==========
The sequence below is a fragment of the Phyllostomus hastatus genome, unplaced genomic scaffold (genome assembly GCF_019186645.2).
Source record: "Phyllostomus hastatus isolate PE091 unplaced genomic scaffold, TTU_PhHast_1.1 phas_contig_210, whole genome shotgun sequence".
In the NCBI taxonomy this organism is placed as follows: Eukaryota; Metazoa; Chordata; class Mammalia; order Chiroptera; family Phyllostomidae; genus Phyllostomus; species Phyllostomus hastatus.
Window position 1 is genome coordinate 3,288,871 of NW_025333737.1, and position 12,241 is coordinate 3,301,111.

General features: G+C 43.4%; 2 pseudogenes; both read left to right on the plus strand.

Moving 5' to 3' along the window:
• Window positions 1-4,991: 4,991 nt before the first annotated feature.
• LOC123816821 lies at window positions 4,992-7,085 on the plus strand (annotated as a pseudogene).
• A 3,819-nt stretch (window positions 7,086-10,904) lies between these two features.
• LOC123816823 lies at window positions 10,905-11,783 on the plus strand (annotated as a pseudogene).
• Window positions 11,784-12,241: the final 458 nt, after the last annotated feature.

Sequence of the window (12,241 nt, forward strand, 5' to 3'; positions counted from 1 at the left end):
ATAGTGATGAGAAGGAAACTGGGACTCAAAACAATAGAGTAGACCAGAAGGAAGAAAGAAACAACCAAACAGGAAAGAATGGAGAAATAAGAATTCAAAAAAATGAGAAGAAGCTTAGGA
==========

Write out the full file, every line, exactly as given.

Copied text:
The sequence below is a fragment of the Phyllostomus hastatus genome, unplaced genomic scaffold (genome assembly GCF_019186645.2).
Source record: "Phyllostomus hastatus isolate PE091 unplaced genomic scaffold, TTU_PhHast_1.1 phas_contig_210, whole genome shotgun sequence".
In the NCBI taxonomy this organism is placed as follows: Eukaryota; Metazoa; Chordata; class Mammalia; order Chiroptera; family Phyllostomidae; genus Phyllostomus; species Phyllostomus hastatus.
Window position 1 is genome coordinate 3,288,871 of NW_025333737.1, and position 12,241 is coordinate 3,301,111.

General features: G+C 43.4%; 2 pseudogenes; both read left to right on the plus strand.

Moving 5' to 3' along the window:
• Window positions 1-4,991: 4,991 nt before the first annotated feature.
• LOC123816821 lies at window positions 4,992-7,085 on the plus strand (annotated as a pseudogene).
• A 3,819-nt stretch (window positions 7,086-10,904) lies between these two features.
• LOC123816823 lies at window positions 10,905-11,783 on the plus strand (annotated as a pseudogene).
• Window positions 11,784-12,241: the final 458 nt, after the last annotated feature.

Sequence of the window (12,241 nt, forward strand, 5' to 3'; positions counted from 1 at the left end):
ATAGTGATGAGAAGGAAACTGGGACTCAAAACAATAGAGTAGACCAGAAGGAAGAAAGAAACAACCAAACAGGAAAGAATGGAGAAATAAGAATTCAAAAAAATGAGAAGAAGCTTAGGA